Category archives for Infectious Diseases
As the Ebola epidemic in West Africa worsens, CDC sends staff to affected countries and issues a travel alert, but stresses that the disease “poses very little risk to the general US population.”
It looks like a simple piece of paper and it’s nearly as cheap, ideally costing just pennies. But despite its small size, it’s poised to make an enormous impact and potentially save thousands of lives.
One of our public health heroes, Ciro de Quadros, 74, a public health physician from Brazil died last week. We need his attitude, skills, and persistence more than ever today.
Despite our best preparedness efforts, a real-life flu pandemic would require some difficult and uncomfortable decisions. And perhaps the most uncomfortable will be deciding who among us gets priority access to our limited health care resources. How do we decide whose life is worth saving?
Middle East respiratory syndrome (MERS) is a viral respiratory illness characterized by fever, cough, and shortness of breath, and it has been fatal in 30% of the cases identified since the disease was first reported in Saudi Arabia in 2012. On May 2, CDC announced the first US case of MERS, in a patient who traveled from Saudi Arabia to Indiana.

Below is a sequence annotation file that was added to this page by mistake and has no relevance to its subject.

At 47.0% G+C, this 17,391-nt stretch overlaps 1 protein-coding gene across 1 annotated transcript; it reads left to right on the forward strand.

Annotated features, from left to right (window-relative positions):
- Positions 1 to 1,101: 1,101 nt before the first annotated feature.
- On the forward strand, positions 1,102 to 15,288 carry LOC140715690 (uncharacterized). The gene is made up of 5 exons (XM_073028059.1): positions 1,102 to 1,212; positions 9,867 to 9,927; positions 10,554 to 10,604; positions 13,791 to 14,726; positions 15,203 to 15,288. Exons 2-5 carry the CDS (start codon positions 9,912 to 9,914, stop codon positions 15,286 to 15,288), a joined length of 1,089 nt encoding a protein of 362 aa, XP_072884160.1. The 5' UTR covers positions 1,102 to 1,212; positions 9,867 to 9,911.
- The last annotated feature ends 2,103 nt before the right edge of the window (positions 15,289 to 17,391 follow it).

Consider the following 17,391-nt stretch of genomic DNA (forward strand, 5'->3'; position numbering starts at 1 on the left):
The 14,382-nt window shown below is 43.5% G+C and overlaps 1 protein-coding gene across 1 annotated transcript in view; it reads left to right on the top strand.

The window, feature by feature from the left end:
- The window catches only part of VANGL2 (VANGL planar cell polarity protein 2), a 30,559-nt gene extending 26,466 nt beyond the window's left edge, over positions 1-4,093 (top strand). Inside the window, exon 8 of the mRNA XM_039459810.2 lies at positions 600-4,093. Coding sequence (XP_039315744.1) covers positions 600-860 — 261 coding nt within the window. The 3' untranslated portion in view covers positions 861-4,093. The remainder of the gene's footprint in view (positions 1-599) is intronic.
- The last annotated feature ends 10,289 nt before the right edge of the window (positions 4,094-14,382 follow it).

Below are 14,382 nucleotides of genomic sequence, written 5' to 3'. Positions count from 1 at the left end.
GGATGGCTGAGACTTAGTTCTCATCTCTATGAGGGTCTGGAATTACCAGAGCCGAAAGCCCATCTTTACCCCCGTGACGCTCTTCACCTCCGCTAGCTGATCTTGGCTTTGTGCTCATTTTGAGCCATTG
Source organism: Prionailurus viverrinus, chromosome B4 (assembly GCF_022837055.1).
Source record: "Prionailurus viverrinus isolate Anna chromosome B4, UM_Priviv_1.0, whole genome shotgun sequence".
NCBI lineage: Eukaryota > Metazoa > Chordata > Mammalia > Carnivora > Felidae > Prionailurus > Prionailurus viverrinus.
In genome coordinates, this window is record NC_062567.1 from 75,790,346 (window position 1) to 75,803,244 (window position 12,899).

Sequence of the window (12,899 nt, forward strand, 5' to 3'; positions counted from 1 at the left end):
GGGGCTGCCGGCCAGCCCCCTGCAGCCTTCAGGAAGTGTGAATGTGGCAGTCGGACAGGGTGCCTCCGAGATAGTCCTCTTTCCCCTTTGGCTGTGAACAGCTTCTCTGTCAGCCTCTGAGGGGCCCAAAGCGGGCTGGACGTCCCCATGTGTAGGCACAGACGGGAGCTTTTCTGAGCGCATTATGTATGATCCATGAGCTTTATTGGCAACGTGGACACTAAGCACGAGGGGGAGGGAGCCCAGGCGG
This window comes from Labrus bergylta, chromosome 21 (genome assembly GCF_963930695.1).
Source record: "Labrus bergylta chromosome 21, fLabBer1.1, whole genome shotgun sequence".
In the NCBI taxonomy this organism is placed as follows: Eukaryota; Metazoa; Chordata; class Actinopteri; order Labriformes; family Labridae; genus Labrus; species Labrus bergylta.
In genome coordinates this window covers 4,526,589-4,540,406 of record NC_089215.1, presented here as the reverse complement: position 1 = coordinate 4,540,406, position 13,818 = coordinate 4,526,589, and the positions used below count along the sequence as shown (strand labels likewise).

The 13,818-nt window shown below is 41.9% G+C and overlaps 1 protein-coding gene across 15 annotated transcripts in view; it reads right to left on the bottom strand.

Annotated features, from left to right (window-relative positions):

For the first time, the World Health Organization has examined antimicrobial resistance, and the grim findings won’t be surprising to anyone who’s been following this issue.
Unfortunately, it’s not too terribly surprising that diseases of the developing world don’t attract as much research attention as diseases common in wealthier countries. However, a new study not only underscores that trend, it actually found zero relationship between global disease burden and health research.
Cholera had spared Haiti for a century or more, so it was not unreasonable that people asked where did the pathogen come from in 2010. But public health people might have explained that the question was a distraction. Why so? Very simply, knowing how Vibrio cholerae arrived in Haiti would not help control its spread or prevent future outbreaks.
It’s not the first study to examine the enormous health and economic benefits of vaccines. But it’s certainly another impressive reminder about the power — and value — of prevention.
Most people infected with mosquito-borne West Nile virus don’t experience any symptoms at all. However, the tiny percentage of cases that do end up in the hospital total hundreds of millions of dollars in medical costs and lost productivity.